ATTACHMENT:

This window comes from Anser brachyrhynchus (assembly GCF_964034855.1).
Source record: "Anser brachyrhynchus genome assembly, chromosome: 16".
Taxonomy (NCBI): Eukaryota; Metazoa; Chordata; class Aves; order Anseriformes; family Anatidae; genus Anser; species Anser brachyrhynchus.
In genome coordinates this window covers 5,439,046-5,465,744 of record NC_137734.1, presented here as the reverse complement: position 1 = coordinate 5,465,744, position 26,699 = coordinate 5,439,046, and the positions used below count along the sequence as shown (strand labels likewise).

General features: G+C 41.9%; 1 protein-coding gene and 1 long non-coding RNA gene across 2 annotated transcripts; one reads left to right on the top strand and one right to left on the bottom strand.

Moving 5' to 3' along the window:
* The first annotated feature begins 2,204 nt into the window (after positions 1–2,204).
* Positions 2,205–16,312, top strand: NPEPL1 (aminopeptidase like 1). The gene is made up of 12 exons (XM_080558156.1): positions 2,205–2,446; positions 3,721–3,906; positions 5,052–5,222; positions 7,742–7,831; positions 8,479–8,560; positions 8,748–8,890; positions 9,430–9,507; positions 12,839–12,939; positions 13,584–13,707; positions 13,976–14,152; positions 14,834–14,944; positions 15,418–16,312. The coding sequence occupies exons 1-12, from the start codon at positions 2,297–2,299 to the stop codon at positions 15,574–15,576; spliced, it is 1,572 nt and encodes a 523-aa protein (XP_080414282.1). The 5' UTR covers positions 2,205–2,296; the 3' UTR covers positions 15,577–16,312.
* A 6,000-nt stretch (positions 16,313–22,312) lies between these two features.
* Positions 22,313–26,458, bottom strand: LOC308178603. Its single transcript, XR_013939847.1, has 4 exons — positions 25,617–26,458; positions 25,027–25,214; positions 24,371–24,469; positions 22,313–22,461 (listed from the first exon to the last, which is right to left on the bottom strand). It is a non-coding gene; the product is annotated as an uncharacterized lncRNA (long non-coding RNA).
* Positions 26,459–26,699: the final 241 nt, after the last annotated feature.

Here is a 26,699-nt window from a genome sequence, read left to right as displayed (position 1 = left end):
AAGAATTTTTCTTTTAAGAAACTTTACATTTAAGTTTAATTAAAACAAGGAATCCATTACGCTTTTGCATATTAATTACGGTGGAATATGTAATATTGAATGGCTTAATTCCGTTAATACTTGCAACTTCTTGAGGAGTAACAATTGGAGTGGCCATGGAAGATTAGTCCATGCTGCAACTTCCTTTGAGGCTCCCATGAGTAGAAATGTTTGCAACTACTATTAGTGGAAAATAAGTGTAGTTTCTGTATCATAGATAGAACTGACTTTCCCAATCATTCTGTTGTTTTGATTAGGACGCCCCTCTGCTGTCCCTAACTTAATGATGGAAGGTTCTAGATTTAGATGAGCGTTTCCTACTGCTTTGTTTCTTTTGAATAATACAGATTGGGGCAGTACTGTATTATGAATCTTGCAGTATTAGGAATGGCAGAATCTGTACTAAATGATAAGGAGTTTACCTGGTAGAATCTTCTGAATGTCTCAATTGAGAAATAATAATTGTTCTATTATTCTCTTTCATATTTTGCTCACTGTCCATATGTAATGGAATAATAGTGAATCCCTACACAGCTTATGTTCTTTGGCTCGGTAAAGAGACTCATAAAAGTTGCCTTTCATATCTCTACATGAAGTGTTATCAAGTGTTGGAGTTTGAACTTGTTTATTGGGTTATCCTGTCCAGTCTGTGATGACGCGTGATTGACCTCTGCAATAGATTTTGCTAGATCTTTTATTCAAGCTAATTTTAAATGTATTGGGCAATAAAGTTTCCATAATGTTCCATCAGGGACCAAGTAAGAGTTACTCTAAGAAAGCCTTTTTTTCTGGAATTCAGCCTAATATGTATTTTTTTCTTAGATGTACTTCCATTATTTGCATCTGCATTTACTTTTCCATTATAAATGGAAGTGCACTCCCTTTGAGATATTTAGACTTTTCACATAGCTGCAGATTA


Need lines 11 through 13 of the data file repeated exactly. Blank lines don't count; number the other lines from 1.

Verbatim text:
* Positions 26,459–26,699: the final 241 nt, after the last annotated feature.

Here is a 26,699-nt window from a genome sequence, read left to right as displayed (position 1 = left end):
AAGAATTTTTCTTTTAAGAAACTTTACATTTAAGTTTAATTAAAACAAGGAATCCATTACGCTTTTGCATATTAATTACGGTGGAATATGTAATATTGAATGGCTTAATTCCGTTAATACTTGCAACTTCTTGAGGAGTAACAATTGGAGTGGCCATGGAAGATTAGTCCATGCTGCAACTTCCTTTGAGGCTCCCATGAGTAGAAATGTTTGCAACTACTATTAGTGGAAAATAAGTGTAGTTTCTGTATCATAGATAGAACTGACTTTCCCAATCATTCTGTTGTTTTGATTAGGACGCCCCTCTGCTGTCCCTAACTTAATGATGGAAGGTTCTAGATTTAGATGAGCGTTTCCTACTGCTTTGTTTCTTTTGAATAATACAGATTGGGGCAGTACTGTATTATGAATCTTGCAGTATTAGGAATGGCAGAATCTGTACTAAATGATAAGGAGTTTACCTGGTAGAATCTTCTGAATGTCTCAATTGAGAAATAATAATTGTTCTATTATTCTCTTTCATATTTTGCTCACTGTCCATATGTAATGGAATAATAGTGAATCCCTACACAGCTTATGTTCTTTGGCTCGGTAAAGAGACTCATAAAAGTTGCCTTTCATATCTCTACATGAAGTGTTATCAAGTGTTGGAGTTTGAACTTGTTTATTGGGTTATCCTGTCCAGTCTGTGATGACGCGTGATTGACCTCTGCAATAGATTTTGCTAGATCTTTTATTCAAGCTAATTTTAAATGTATTGGGCAATAAAGTTTCCATAATGTTCCATCAGGGACCAAGTAAGAGTTACTCTAAGAAAGCCTTTTTTTCTGGAATTCAGCCTAATATGTATTTTTTTCTTAGATGTACTTCCATTATTTGCATCTGCATTTACTTTTCCATTATAAATGGAAGTGCACTCCCTTTGAGATATTTAGACTTTTCACATAGCTGCAGATTA